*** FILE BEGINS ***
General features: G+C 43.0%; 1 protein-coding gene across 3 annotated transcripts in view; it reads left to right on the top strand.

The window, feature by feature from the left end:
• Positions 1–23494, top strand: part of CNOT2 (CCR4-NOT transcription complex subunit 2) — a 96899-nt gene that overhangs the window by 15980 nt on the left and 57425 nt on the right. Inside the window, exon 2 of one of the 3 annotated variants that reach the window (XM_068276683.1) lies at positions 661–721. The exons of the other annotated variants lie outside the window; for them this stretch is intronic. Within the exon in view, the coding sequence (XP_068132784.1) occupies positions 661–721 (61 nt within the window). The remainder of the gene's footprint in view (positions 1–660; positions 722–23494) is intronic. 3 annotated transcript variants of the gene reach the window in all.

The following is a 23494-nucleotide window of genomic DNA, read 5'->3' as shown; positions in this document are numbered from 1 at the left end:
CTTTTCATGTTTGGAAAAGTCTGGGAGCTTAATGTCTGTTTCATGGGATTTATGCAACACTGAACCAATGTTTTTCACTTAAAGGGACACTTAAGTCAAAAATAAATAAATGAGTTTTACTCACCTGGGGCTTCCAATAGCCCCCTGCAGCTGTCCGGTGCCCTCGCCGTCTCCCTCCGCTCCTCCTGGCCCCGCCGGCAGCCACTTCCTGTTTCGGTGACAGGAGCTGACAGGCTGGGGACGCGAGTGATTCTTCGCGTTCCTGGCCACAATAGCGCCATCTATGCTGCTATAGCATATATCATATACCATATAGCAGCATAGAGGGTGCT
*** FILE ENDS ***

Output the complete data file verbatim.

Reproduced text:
General features: G+C 43.0%; 1 protein-coding gene across 3 annotated transcripts in view; it reads left to right on the top strand.

The window, feature by feature from the left end:
• Positions 1–23494, top strand: part of CNOT2 (CCR4-NOT transcription complex subunit 2) — a 96899-nt gene that overhangs the window by 15980 nt on the left and 57425 nt on the right. Inside the window, exon 2 of one of the 3 annotated variants that reach the window (XM_068276683.1) lies at positions 661–721. The exons of the other annotated variants lie outside the window; for them this stretch is intronic. Within the exon in view, the coding sequence (XP_068132784.1) occupies positions 661–721 (61 nt within the window). The remainder of the gene's footprint in view (positions 1–660; positions 722–23494) is intronic. 3 annotated transcript variants of the gene reach the window in all.

The following is a 23494-nucleotide window of genomic DNA, read 5'->3' as shown; positions in this document are numbered from 1 at the left end:
CTTTTCATGTTTGGAAAAGTCTGGGAGCTTAATGTCTGTTTCATGGGATTTATGCAACACTGAACCAATGTTTTTCACTTAAAGGGACACTTAAGTCAAAAATAAATAAATGAGTTTTACTCACCTGGGGCTTCCAATAGCCCCCTGCAGCTGTCCGGTGCCCTCGCCGTCTCCCTCCGCTCCTCCTGGCCCCGCCGGCAGCCACTTCCTGTTTCGGTGACAGGAGCTGACAGGCTGGGGACGCGAGTGATTCTTCGCGTTCCTGGCCACAATAGCGCCATCTATGCTGCTATAGCATATATCATATACCATATAGCAGCATAGAGGGTGCT